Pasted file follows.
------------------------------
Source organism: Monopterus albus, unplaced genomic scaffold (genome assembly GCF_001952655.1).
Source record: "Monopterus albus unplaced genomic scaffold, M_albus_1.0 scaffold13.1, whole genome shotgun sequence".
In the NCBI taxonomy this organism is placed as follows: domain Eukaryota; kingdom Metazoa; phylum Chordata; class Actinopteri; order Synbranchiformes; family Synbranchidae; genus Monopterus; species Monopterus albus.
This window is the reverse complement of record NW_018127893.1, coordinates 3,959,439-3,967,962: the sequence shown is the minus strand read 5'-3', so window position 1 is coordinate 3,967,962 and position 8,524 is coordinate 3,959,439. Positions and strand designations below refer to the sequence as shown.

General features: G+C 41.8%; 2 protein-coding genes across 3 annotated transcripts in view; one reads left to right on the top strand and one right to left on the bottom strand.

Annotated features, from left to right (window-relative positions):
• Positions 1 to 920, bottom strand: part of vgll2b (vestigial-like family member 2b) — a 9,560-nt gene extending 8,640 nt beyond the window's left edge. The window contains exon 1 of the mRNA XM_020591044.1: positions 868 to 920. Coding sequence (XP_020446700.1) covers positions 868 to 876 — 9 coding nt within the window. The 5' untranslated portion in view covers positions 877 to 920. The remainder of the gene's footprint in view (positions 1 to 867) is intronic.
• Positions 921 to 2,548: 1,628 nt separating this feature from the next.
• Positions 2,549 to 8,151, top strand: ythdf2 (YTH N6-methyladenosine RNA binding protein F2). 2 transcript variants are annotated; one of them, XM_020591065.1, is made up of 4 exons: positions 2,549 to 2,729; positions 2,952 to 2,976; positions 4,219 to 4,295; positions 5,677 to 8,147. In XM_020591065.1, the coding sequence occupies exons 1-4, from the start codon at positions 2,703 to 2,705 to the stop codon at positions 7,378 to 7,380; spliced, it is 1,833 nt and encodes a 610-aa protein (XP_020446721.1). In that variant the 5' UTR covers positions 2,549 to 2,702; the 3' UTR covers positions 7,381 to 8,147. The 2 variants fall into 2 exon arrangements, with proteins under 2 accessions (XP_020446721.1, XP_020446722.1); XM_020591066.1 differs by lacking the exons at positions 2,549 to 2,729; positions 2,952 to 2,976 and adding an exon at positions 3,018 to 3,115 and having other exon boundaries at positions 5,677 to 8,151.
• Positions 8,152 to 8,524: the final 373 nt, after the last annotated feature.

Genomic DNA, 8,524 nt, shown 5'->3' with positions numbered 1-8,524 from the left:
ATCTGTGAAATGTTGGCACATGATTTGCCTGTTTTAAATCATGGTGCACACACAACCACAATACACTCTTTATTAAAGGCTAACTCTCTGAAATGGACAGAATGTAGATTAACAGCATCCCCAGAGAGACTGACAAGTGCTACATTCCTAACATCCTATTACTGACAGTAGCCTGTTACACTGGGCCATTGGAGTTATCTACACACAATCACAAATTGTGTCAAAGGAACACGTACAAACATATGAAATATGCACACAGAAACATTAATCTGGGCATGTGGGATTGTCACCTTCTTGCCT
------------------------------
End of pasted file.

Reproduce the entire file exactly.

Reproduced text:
Source organism: Monopterus albus, unplaced genomic scaffold (genome assembly GCF_001952655.1).
Source record: "Monopterus albus unplaced genomic scaffold, M_albus_1.0 scaffold13.1, whole genome shotgun sequence".
In the NCBI taxonomy this organism is placed as follows: domain Eukaryota; kingdom Metazoa; phylum Chordata; class Actinopteri; order Synbranchiformes; family Synbranchidae; genus Monopterus; species Monopterus albus.
This window is the reverse complement of record NW_018127893.1, coordinates 3,959,439-3,967,962: the sequence shown is the minus strand read 5'-3', so window position 1 is coordinate 3,967,962 and position 8,524 is coordinate 3,959,439. Positions and strand designations below refer to the sequence as shown.

General features: G+C 41.8%; 2 protein-coding genes across 3 annotated transcripts in view; one reads left to right on the top strand and one right to left on the bottom strand.

Annotated features, from left to right (window-relative positions):
• Positions 1 to 920, bottom strand: part of vgll2b (vestigial-like family member 2b) — a 9,560-nt gene extending 8,640 nt beyond the window's left edge. The window contains exon 1 of the mRNA XM_020591044.1: positions 868 to 920. Coding sequence (XP_020446700.1) covers positions 868 to 876 — 9 coding nt within the window. The 5' untranslated portion in view covers positions 877 to 920. The remainder of the gene's footprint in view (positions 1 to 867) is intronic.
• Positions 921 to 2,548: 1,628 nt separating this feature from the next.
• Positions 2,549 to 8,151, top strand: ythdf2 (YTH N6-methyladenosine RNA binding protein F2). 2 transcript variants are annotated; one of them, XM_020591065.1, is made up of 4 exons: positions 2,549 to 2,729; positions 2,952 to 2,976; positions 4,219 to 4,295; positions 5,677 to 8,147. In XM_020591065.1, the coding sequence occupies exons 1-4, from the start codon at positions 2,703 to 2,705 to the stop codon at positions 7,378 to 7,380; spliced, it is 1,833 nt and encodes a 610-aa protein (XP_020446721.1). In that variant the 5' UTR covers positions 2,549 to 2,702; the 3' UTR covers positions 7,381 to 8,147. The 2 variants fall into 2 exon arrangements, with proteins under 2 accessions (XP_020446721.1, XP_020446722.1); XM_020591066.1 differs by lacking the exons at positions 2,549 to 2,729; positions 2,952 to 2,976 and adding an exon at positions 3,018 to 3,115 and having other exon boundaries at positions 5,677 to 8,151.
• Positions 8,152 to 8,524: the final 373 nt, after the last annotated feature.

Genomic DNA, 8,524 nt, shown 5'->3' with positions numbered 1-8,524 from the left:
ATCTGTGAAATGTTGGCACATGATTTGCCTGTTTTAAATCATGGTGCACACACAACCACAATACACTCTTTATTAAAGGCTAACTCTCTGAAATGGACAGAATGTAGATTAACAGCATCCCCAGAGAGACTGACAAGTGCTACATTCCTAACATCCTATTACTGACAGTAGCCTGTTACACTGGGCCATTGGAGTTATCTACACACAATCACAAATTGTGTCAAAGGAACACGTACAAACATATGAAATATGCACACAGAAACATTAATCTGGGCATGTGGGATTGTCACCTTCTTGCCT